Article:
Afghan banking system on the brink of collapse, UN warns | Business | Economic and financial news from a German point of view | DW


Afghanistan’s financial system set to collapse in months as it recovers from worsening liquidity shortages and rising bad debts, a new report from the United Nations Program said on Monday. for development (UNDP).

The UN body called for urgent “swift and decisive” action, warning that the economic cost of a collapse and the resulting social fallout would be “colossal”.

Afghans have faced a serious cash shortage since the Taliban took control of Kabul in August, which led to international sanctions. The latter saw the country’s international reserves frozen and most foreign subsidies suspended. The liquidity crisis has forced the Taliban regime to cap weekly withdrawals from bank deposits.

Abdallah al Dardari, head of UNDP in Afghanistan, said the collapse of the financial system was slowing the rapidly declining economic activity in the country and could undermine international aid efforts, because “the bank is also one of the most important connectors in the country for the outside world. “

“Without the banking sector, there is no humanitarian solution for Afghanistan,” he said in a statement. “Do we really want to see the Afghans completely isolated?

The banking system in “disarray”

Total banking system deposits in the country fell to 194 billion afghanis (1.8 billion euros, $ 2 billion) in September, from 268 billion afghanis at the end of 2020, according to the report. Deposits are expected to decline further to reach 165 billion afghanis by the end of 2021, a drop of around 40% from last year.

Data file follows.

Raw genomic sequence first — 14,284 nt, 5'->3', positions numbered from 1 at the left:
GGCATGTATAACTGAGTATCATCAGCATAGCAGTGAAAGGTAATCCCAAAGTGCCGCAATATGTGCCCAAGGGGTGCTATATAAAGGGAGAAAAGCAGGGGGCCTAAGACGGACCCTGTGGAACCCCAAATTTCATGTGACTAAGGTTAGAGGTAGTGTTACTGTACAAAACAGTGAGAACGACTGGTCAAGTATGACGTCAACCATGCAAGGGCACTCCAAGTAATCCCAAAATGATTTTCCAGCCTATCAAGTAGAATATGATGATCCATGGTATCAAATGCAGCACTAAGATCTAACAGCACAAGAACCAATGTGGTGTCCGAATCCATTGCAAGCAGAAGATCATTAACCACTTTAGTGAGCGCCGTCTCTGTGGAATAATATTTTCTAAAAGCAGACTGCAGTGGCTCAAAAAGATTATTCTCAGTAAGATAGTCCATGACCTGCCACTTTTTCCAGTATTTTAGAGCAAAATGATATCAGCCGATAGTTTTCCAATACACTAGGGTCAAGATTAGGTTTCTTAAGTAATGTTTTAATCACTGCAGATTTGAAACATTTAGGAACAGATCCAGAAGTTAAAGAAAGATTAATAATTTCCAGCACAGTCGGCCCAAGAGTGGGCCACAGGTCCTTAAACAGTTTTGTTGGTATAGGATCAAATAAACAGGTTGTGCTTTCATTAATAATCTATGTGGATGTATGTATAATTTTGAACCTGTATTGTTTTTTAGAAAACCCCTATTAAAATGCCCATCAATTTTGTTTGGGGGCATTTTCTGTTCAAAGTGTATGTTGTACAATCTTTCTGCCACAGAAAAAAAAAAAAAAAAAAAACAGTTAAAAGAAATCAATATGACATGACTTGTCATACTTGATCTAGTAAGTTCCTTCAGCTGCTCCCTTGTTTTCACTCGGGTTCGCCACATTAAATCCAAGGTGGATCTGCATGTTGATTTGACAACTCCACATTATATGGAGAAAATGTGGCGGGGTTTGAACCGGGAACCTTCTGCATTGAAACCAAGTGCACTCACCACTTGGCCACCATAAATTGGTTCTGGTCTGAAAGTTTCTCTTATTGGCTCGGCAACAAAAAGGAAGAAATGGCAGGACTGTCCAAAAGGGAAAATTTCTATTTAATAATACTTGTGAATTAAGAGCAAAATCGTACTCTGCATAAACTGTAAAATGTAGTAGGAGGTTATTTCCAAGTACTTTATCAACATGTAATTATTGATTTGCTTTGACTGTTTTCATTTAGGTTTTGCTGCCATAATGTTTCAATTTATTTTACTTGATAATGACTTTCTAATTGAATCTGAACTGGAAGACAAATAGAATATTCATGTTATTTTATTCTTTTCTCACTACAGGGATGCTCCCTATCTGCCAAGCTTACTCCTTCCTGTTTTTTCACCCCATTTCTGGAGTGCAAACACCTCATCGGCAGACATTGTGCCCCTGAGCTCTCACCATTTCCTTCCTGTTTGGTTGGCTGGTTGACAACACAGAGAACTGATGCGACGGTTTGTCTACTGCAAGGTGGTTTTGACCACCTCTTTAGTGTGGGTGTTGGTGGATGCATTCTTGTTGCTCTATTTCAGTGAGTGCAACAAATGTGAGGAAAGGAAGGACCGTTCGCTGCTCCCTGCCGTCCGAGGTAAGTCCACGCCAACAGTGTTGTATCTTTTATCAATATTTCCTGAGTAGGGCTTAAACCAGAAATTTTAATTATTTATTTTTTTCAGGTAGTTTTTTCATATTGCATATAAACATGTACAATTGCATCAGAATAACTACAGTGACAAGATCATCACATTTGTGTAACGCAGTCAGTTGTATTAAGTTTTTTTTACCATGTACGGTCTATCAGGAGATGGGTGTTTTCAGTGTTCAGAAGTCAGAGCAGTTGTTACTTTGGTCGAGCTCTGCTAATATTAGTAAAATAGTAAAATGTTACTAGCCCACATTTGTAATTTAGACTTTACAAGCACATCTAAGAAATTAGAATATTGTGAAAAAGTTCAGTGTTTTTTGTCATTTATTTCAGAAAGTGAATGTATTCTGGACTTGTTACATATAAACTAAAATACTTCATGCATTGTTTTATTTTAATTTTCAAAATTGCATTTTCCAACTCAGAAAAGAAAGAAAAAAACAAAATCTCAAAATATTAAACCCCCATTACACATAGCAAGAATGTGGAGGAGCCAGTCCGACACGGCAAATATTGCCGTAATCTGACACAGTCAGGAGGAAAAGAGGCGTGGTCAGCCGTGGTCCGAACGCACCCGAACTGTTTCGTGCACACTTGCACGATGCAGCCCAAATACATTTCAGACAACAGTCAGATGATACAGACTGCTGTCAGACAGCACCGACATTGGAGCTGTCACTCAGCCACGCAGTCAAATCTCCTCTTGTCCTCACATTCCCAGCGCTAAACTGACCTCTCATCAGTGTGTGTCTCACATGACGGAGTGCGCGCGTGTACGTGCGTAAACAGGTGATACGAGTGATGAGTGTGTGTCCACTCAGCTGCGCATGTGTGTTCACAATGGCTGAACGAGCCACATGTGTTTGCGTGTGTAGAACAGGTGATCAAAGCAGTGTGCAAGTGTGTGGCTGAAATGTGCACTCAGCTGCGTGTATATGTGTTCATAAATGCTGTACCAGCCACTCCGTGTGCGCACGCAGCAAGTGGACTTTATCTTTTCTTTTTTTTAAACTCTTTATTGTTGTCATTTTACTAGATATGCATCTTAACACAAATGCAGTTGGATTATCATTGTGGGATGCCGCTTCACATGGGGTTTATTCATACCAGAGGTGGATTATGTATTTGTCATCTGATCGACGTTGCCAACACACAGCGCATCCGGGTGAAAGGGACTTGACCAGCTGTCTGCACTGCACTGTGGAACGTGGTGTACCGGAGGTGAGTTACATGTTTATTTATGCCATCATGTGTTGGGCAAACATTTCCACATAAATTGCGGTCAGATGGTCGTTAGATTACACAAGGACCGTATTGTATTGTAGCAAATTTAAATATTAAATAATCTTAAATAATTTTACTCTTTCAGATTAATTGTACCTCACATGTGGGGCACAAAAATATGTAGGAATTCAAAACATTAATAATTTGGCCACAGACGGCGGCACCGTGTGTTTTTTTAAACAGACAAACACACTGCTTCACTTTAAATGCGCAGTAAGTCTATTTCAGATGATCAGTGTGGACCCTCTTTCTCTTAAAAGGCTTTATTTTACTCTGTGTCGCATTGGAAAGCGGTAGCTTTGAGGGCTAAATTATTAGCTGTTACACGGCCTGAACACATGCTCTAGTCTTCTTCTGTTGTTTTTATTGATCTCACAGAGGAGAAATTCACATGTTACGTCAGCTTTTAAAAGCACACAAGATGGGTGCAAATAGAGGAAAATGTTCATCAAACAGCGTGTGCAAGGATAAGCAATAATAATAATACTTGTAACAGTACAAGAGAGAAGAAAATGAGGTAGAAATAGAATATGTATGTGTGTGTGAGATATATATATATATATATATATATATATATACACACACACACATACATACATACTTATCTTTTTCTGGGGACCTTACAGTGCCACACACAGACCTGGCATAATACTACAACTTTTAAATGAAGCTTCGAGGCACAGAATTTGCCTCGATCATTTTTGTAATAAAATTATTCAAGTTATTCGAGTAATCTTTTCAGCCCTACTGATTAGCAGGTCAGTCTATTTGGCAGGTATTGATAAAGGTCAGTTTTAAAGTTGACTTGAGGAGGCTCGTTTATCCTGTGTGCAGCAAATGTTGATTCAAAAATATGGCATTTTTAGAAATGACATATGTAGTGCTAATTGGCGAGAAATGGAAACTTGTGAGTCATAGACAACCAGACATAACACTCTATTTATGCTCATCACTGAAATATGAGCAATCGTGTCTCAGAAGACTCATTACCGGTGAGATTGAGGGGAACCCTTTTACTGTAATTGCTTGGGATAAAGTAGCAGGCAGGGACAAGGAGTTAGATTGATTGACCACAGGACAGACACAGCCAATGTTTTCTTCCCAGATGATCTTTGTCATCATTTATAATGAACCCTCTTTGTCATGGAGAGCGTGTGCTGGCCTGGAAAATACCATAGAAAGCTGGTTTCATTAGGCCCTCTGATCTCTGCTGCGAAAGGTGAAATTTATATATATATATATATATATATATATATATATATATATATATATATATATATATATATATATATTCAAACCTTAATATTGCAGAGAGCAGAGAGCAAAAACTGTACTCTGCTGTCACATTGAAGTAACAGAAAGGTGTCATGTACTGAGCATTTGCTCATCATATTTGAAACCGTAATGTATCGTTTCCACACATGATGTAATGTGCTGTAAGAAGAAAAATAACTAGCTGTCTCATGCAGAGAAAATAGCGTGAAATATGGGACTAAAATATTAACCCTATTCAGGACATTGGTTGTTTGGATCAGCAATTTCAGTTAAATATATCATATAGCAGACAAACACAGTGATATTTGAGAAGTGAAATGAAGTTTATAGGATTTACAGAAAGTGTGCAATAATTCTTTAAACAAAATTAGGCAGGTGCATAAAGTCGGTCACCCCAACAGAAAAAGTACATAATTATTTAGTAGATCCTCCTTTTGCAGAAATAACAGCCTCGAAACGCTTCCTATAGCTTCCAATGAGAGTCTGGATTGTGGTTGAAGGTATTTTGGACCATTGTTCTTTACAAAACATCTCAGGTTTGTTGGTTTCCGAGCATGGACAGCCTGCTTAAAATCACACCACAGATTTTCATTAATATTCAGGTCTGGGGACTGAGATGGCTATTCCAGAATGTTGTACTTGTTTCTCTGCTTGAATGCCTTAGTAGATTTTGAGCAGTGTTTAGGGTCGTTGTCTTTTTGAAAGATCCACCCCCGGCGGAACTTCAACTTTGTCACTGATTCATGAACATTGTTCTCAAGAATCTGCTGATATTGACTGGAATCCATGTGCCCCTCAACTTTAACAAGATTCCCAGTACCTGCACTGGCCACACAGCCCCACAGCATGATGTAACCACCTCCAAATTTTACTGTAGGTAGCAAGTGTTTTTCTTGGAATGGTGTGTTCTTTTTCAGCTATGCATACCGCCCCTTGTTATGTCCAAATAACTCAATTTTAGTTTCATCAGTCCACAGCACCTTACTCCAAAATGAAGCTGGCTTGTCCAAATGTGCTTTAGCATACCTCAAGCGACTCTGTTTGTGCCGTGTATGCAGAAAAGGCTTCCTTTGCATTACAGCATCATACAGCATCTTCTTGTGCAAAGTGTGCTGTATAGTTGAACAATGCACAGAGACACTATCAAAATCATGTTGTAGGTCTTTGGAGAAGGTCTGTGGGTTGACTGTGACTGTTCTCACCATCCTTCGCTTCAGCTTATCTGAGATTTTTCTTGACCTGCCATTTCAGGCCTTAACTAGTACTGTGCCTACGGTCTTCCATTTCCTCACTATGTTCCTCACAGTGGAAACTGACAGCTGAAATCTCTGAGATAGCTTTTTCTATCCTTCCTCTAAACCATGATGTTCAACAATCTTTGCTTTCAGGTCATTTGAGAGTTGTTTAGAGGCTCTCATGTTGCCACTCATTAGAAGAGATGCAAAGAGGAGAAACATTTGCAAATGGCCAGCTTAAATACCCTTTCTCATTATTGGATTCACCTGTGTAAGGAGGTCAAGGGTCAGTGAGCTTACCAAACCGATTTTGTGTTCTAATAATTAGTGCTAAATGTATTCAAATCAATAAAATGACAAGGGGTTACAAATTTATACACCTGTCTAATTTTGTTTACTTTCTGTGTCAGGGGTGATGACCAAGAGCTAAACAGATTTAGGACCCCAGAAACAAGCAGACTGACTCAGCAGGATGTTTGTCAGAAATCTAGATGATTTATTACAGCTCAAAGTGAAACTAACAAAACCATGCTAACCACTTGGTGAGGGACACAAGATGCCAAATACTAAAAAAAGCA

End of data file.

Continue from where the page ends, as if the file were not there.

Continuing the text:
Bad debts have also increased in a relatively tight credit market. NPLs climbed to 57% in September, from around 30% at the end of 2020.

The current crisis has prompted banks to stop granting new loans, making the situation worse, especially for small businesses.

“In addition to declining economic activity, problems in the banking system will further reduce the likelihood of MSMEs surviving[Micro, Small & Medium Enterprises]which is essential for the Afghan economy and people, “the report says.[MicroSmall&MediumEnterprises)probabilityofsurvivalwhichiscriticalfortheAfghaneconomyandpeople”thereportsaid[MicroSmall&MediumEnterprises)probabilityofsurvivalwhichiscriticalfortheAfghaneconomyandpeople”thereportsaid

The International Monetary Fund (IMF) expects the Afghan economy to contract by up to 30% this year.

Risking two decades of progress

The Afghan financial system, although still underdeveloped, had grown steadily since the ousting of the Taliban in 2001, when the banking sector practically collapsed.

The banking sector has 12 commercial lenders, including six private commercial banks, one private Islamic bank, three public banks and two branches of foreign banks. National private banks accounted for around two-thirds of all banking sector assets at the end of 2020.

The majority of the more than 400 bank branches are located in the capital Kabul, Herat and Mazar-e-Sharif.

The banking system is heavily dependent on the dollar, with around 60% of bank deposits made in foreign currencies.

As the Taliban ordered the banks to reopen after weeks of closure after the Taliban victory, lenders are struggling to find enough money to serve their customers as dollar inflows have stopped and fear Afghans will hide money for even worse times.

Al Dardari told Reuters news agency that of the $ 4 billion Afghanis in the economy, only around $ 500,000 is in circulation.

“The rest are sitting under the mattress or under the pillow because people are afraid,” he said.

Prevent a collapse

Among the measures to prevent the collapse of the Afghan banking system, UNDP has proposed a deposit insurance system, adequate liquidity for the banking system to meet short and medium term needs and credit guarantees as well as options for late repayment of loans.

“The longer the delay in fully restoring the financial and banking systems, the longer the recovery period, due to the ensuing lack of confidence on the part of international markets,” the UNDP report said. “This erosion is difficult to repair and could take decades.”

Edited by Hardy Graupner

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